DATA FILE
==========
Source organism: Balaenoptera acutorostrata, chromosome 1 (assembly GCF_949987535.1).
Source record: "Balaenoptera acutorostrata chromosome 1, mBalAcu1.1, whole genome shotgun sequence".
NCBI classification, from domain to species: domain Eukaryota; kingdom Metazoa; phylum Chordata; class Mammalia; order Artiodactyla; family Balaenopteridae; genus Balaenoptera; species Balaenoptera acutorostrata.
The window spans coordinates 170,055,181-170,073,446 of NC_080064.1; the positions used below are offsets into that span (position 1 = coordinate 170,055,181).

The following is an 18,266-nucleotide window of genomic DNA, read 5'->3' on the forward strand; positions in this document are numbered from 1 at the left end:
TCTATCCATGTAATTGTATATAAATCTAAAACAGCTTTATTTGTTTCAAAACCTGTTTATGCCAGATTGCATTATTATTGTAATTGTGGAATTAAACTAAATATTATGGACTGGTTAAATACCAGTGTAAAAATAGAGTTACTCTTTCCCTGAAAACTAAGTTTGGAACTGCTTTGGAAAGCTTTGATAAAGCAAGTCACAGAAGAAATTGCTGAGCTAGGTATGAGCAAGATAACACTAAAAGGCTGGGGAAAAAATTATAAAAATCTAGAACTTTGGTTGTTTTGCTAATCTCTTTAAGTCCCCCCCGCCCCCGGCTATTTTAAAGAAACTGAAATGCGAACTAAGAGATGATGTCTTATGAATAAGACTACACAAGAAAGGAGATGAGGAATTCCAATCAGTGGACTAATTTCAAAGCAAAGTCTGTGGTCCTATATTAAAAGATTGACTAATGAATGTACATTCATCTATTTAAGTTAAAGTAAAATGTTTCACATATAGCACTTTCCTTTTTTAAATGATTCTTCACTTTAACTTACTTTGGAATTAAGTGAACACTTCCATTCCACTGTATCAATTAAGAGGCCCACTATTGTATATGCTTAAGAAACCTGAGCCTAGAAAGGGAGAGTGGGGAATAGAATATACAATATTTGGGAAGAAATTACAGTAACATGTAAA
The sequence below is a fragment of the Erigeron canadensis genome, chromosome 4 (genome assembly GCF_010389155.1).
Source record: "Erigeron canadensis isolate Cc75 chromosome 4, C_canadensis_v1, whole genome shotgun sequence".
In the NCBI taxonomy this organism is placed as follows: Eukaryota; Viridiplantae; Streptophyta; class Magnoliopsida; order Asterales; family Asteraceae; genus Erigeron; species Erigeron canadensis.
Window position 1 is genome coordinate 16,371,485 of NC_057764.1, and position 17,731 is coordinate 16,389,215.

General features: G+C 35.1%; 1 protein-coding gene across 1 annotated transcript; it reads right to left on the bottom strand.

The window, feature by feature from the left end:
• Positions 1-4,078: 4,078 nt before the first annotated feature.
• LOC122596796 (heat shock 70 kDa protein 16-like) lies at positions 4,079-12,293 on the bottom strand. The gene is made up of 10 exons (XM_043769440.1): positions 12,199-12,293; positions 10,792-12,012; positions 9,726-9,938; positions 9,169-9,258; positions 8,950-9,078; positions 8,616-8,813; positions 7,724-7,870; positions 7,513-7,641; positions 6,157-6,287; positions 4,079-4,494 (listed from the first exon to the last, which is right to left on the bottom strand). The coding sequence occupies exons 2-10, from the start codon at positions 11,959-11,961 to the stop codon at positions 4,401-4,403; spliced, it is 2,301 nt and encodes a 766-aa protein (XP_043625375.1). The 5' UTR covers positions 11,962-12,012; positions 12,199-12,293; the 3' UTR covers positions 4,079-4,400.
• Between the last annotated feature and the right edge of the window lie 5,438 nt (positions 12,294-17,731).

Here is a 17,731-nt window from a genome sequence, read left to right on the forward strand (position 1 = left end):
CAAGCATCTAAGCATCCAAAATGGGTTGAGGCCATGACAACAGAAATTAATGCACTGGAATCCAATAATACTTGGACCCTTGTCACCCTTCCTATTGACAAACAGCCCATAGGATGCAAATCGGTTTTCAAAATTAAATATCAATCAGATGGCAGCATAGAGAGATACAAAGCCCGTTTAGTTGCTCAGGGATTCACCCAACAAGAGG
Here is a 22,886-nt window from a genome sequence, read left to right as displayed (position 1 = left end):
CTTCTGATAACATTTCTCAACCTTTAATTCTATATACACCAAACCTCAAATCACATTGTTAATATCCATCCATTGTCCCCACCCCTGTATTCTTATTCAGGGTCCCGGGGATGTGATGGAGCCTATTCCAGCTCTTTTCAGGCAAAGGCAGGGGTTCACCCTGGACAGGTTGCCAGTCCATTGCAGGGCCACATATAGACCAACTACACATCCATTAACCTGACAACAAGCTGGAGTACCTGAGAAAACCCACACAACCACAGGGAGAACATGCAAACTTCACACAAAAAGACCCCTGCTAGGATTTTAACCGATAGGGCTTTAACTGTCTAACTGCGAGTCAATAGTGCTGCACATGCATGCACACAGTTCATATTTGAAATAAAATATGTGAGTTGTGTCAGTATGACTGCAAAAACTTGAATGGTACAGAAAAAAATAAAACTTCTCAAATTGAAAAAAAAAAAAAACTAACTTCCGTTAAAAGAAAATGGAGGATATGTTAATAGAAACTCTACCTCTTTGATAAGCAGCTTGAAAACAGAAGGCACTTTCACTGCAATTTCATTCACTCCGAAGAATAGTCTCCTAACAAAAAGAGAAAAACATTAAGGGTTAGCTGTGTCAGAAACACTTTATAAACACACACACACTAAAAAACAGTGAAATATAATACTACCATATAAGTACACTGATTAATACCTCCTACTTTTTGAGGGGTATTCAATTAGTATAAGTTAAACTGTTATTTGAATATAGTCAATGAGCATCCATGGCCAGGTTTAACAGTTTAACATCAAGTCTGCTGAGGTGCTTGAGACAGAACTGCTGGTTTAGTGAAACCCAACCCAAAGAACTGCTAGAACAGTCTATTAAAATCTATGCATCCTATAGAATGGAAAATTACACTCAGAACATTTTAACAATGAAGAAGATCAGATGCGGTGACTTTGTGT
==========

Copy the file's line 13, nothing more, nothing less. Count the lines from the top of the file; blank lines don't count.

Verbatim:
• Positions 1-4,078: 4,078 nt before the first annotated feature.